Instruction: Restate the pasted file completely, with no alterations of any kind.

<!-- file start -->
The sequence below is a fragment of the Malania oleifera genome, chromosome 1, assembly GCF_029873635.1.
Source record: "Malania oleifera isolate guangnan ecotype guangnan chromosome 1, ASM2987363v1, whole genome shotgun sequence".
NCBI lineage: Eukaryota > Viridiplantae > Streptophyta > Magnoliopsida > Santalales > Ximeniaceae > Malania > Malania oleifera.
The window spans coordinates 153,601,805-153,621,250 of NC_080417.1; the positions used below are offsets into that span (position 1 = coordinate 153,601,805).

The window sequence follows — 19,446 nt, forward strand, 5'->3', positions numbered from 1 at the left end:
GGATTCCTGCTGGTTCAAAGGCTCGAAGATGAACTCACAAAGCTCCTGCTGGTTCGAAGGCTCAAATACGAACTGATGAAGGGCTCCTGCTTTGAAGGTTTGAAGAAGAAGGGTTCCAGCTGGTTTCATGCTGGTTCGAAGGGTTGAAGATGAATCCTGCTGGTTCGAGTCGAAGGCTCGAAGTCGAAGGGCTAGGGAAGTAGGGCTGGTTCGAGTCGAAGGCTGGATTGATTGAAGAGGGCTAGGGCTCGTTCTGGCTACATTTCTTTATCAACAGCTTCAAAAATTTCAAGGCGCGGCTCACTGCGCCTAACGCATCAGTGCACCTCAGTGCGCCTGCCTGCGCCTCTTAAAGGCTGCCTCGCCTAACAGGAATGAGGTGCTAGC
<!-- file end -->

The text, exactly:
The sequence below is a fragment of the Malania oleifera genome, chromosome 1, assembly GCF_029873635.1.
Source record: "Malania oleifera isolate guangnan ecotype guangnan chromosome 1, ASM2987363v1, whole genome shotgun sequence".
NCBI lineage: Eukaryota > Viridiplantae > Streptophyta > Magnoliopsida > Santalales > Ximeniaceae > Malania > Malania oleifera.
The window spans coordinates 153,601,805-153,621,250 of NC_080417.1; the positions used below are offsets into that span (position 1 = coordinate 153,601,805).

The window sequence follows — 19,446 nt, forward strand, 5'->3', positions numbered from 1 at the left end:
GGATTCCTGCTGGTTCAAAGGCTCGAAGATGAACTCACAAAGCTCCTGCTGGTTCGAAGGCTCAAATACGAACTGATGAAGGGCTCCTGCTTTGAAGGTTTGAAGAAGAAGGGTTCCAGCTGGTTTCATGCTGGTTCGAAGGGTTGAAGATGAATCCTGCTGGTTCGAGTCGAAGGCTCGAAGTCGAAGGGCTAGGGAAGTAGGGCTGGTTCGAGTCGAAGGCTGGATTGATTGAAGAGGGCTAGGGCTCGTTCTGGCTACATTTCTTTATCAACAGCTTCAAAAATTTCAAGGCGCGGCTCACTGCGCCTAACGCATCAGTGCACCTCAGTGCGCCTGCCTGCGCCTCTTAAAGGCTGCCTCGCCTAACAGGAATGAGGTGCTAGC